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Government Acts to Protect Boundary Waters from Risky Mining Plans

A dangerous copper mining project near Minnesota’s Boundary Waters Canoe Area Wilderness will not move forward after the Biden administration cancelled its leases in January. The proposed Twin Metals mine threatened the 1,200 miles of rivers, lakes, and streams that make up this paradise for hikers and boaters. 

Earthjustice challenged the project in court in 2019 when the Trump administration renewed leases for the mines. We will not rest until public lands and waters across the country are safe from industrial exploitation. 

What Just Happened: The Biden administration threw out the mine’s permits. 

  • The National Environmental Policy Act requires the federal government to conduct scientific analysis and assess environmental impacts before greenlighting projects like this one.  
  • The Trump administration failed to consider the well-documented and devastating harm from sulfide-ore copper mining or examine safer alternatives when it renewed leases for the mining project in May 2019. 
  • Earthjustice represented the Wilderness Society, Izaak Walton League of America, and the Center for Biological Diversity in a legal challenge to the mining permits.  
  • In January 2022, the Biden administration determined that the Twin Metals leases had been unlawfully reinstated. It noted that in 2016, the Forest Service had withheld its consent to the leases because it considered them too risky for the Boundary Waters. 

Why It Matters: Mining could have destroyed the unique wild haven of the Boundary Waters. 

  • With more than 1,098,000 acres of protected land, more than 1,100 lakes, and hundreds of miles of rivers and streams, the Boundary Waters are a natural resource unlike anything else. 
  • The Boundary Waters are the most heavily visited wilderness area in the United States. This tourism helps drive more than $900 million in annual economic activity, which a mine would have destroyed.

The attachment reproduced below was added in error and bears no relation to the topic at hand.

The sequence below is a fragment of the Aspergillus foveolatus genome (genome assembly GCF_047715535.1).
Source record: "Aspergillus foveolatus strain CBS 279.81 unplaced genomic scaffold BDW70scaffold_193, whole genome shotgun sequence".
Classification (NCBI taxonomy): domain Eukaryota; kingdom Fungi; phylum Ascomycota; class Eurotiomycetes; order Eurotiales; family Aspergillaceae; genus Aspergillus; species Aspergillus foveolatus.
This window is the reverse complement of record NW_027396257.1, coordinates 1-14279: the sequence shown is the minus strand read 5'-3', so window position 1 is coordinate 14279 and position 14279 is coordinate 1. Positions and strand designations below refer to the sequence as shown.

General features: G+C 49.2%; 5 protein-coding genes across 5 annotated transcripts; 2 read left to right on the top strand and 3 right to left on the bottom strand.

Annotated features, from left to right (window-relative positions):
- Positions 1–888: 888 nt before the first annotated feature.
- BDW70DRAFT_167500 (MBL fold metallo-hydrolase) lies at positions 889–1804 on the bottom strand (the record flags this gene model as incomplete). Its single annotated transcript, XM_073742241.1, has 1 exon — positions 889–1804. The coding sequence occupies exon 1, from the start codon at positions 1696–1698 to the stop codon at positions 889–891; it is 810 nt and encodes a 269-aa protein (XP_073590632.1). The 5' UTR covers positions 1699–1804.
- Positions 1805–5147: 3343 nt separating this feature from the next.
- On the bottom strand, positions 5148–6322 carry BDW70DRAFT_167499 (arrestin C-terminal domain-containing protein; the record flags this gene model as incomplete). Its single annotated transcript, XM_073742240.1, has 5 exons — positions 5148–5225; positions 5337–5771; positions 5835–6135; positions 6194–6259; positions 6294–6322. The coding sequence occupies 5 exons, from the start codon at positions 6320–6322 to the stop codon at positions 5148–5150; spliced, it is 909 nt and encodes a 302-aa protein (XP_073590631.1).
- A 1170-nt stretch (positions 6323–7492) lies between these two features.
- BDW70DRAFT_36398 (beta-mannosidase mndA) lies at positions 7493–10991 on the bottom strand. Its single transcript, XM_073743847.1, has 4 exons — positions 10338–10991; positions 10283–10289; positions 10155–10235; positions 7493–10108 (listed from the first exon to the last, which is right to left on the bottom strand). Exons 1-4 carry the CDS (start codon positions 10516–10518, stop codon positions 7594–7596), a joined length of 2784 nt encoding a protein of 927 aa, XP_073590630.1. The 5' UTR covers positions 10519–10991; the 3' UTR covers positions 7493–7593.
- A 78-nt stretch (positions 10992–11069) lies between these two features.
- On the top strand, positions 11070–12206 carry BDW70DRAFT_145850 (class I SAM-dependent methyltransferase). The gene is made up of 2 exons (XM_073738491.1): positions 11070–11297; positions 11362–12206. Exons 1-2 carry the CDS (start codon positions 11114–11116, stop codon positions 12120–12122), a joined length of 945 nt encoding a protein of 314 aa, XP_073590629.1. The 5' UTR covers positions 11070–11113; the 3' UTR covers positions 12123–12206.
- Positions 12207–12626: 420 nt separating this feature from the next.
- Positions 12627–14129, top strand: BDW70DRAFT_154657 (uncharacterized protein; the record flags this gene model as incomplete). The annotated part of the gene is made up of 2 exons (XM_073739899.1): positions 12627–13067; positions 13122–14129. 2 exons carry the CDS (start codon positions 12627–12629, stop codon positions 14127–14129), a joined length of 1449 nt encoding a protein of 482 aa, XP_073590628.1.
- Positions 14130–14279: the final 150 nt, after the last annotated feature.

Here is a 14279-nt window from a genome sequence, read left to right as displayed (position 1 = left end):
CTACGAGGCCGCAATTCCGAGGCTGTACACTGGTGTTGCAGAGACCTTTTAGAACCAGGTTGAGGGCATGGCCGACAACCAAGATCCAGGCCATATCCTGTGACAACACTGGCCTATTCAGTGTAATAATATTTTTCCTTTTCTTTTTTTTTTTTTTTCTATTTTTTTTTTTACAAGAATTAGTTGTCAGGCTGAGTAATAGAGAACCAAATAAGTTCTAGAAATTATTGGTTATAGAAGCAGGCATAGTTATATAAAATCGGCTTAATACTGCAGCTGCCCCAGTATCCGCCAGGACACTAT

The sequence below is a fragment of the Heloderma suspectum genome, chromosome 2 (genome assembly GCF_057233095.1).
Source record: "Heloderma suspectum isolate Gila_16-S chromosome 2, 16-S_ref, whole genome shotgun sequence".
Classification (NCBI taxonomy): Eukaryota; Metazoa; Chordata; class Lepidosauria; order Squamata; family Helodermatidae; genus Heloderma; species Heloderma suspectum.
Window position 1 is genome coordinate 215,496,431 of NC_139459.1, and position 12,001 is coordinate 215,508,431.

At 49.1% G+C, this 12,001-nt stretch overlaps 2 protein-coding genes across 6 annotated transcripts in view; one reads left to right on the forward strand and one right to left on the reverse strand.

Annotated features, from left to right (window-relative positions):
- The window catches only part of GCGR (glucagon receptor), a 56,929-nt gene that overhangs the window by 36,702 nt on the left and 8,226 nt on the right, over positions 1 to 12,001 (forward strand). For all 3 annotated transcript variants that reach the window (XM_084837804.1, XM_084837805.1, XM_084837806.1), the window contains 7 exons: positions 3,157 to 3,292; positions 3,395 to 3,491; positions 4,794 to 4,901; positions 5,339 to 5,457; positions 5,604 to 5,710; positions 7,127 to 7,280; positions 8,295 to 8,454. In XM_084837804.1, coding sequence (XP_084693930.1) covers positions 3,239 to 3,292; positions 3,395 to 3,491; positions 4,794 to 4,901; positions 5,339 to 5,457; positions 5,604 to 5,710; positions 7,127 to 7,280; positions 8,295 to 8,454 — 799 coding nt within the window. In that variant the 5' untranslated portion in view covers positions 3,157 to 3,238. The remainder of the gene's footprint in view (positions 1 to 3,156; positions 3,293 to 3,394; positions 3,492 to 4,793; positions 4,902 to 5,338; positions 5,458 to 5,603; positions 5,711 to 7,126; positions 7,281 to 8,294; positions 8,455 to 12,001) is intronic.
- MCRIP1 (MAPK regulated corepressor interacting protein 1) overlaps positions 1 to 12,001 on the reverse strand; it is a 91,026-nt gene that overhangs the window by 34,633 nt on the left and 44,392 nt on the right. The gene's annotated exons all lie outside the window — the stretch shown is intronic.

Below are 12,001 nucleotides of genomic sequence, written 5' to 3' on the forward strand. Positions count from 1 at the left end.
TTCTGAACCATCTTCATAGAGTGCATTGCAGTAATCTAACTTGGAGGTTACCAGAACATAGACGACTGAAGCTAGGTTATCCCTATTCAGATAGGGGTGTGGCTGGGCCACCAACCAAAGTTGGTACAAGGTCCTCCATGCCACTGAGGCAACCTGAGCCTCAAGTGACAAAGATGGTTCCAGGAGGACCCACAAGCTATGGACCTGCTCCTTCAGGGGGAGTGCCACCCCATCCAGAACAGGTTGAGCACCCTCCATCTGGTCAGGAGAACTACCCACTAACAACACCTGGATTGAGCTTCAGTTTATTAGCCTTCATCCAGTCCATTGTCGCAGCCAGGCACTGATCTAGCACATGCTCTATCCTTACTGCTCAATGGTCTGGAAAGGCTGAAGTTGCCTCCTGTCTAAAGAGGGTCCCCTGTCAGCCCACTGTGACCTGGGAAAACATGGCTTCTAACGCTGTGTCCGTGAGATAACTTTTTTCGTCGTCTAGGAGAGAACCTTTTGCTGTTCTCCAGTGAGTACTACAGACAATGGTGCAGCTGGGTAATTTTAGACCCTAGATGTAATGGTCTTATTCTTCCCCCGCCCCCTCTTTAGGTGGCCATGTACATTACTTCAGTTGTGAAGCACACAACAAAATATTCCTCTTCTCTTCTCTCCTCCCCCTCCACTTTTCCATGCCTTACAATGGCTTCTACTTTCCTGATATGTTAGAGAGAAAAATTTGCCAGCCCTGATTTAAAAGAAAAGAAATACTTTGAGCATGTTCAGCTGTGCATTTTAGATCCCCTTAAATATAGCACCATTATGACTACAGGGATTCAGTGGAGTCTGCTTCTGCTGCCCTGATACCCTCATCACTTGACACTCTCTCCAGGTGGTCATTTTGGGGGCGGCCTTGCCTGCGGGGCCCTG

• Twin Metals was poised to build two highly toxic and polluting sulfide-ore copper mines along lakes and streams that flow directly into the Boundary Waters. 
  • Acid drainage from sulfide-ore mining invariably produces massive amounts of waste that contaminates nearby watersheds

What Happens Next: It’s time for a total ban on mining in the Boundary Waters region. 

  • The Biden administration is currently considering whether mining in the watershed of the Boundary Waters should be banned. In October it announced the initiation of a mineral withdrawal process that could lead to a ban on mining for up to 20 years. 
  • U.S. Representative Betty McCollum of Minnesota reintroduced legislation in April 2021 to permanently protect the Boundary Waters Canoe Wilderness Area from mining interests. 
  • Earthjustice is one of a handful of groups (including the Minnesota-based Campaign to Save the Boundary Waters) who are fighting to keep risky mining operations outside of the wilderness area for good. 
  • We stand with the 248,000 people who recently submitted public comments supporting a ban.
  • As we transition to clean energy, we can reject the false choice presented to us by the mining industry. We can source critical minerals in sustainable ways that meet our clean energy goals while protecting environmental treasures and impacted communities. 

Mineral mining is just one way that extractive industries destroy public lands for private profit. Tell the Department of the Interior to protect our public lands and waters from fossil fuel development:

The sun sets over Alder Lake in the Boundary Waters Canoe Area Wilderness in Minnesota.

The sun sets over Alder Lake in the Boundary Waters Canoe Area Wilderness in Minnesota.

John Zilka / Getty Images